• special damages: this part of the compensation is associated with losses that may be the result of construction, for example demolition of a barn, outbuilding, septic leach field, tank or pond, or any object in the proposed right-of-way that would be removed as a result of installing the pipeline, and the presence of the 50-foot wide permanent easement. Special damages may also be associated with the loss of revenue from productive activity on the property that result from construction or related activity, for example construction occurring during hunting season may result in the loss of revenue from seasonal hunting leases. Other examples include the loss of grazing or forage that may necessitate bringing in supplementary hay or feed, or the destruction of crops prior to harvest. Compensation for special damages is unique to each easement agreement, and the valuation of this offer depends on things like the value of a structure, the cost of relocating a tank, or the cost of transport and price of feed, among many variables.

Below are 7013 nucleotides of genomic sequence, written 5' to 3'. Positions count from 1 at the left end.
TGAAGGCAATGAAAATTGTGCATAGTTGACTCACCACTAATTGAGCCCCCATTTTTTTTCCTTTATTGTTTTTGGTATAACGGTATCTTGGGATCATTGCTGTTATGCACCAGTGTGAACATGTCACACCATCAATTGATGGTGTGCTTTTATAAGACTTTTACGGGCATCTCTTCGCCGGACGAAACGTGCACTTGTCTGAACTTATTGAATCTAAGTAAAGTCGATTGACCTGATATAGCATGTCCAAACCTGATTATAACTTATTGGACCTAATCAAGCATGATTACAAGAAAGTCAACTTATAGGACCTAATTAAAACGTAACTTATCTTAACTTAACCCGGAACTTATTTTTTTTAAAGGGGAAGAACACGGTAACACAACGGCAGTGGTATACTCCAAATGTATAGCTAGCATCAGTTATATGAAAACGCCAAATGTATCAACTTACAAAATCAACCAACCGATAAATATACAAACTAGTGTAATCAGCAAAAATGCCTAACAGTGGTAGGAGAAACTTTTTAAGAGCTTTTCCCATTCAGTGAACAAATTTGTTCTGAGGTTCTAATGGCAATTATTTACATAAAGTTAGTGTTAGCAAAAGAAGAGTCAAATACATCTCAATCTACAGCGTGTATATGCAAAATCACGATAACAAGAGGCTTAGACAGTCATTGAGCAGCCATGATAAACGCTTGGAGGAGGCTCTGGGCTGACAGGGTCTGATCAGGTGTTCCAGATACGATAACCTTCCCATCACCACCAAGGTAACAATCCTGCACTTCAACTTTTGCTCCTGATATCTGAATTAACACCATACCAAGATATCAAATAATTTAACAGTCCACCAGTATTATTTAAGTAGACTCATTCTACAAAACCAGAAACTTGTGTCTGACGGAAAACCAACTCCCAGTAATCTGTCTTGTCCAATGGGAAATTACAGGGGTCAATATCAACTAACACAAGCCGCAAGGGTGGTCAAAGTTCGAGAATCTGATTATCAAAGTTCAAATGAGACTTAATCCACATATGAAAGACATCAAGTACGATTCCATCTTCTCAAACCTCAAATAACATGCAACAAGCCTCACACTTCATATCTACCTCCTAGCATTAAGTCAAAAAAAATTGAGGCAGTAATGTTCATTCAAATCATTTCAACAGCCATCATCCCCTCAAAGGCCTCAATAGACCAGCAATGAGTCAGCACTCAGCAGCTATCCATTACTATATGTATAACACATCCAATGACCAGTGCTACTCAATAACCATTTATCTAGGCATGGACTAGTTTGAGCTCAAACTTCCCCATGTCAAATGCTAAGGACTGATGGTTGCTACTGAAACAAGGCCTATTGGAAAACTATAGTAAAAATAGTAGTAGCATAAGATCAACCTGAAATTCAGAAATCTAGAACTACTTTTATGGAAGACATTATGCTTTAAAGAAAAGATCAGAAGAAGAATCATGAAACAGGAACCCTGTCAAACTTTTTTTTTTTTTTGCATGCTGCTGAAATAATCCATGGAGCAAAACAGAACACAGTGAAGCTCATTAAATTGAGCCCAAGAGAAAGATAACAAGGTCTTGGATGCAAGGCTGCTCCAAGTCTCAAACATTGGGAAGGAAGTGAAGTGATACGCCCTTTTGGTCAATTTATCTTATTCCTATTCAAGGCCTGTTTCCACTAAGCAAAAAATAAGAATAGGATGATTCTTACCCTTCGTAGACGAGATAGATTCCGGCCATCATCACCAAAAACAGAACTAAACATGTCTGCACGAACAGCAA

• Ingress/egress damages, and ongoing damages associated with maintenance of the easement and pipeline. The easement must be periodically inspected, to detect leaks in the pipeline. It is maintained, either by mowing, or by application of herbicide, or a combination of these vegetation control methods. If surface facilities are present, periodic access may be required. During construction, sometimes the use of existing roads on the property is requested, involving movement of vehicles, including heavy construction equipment on these roads. The wear-and-tear on these roads is something the landowner should be compensated for. If it is necessary to relocate livestock during mowing or herbicide application, the landowner should be compensated. These items need to be evaluated, and factored into the easement offer.

The next sections of this document cover elements of a typical easement agreement, and specific items of concern, or areas of attention that a landowner, or Grantor should pay close attention to.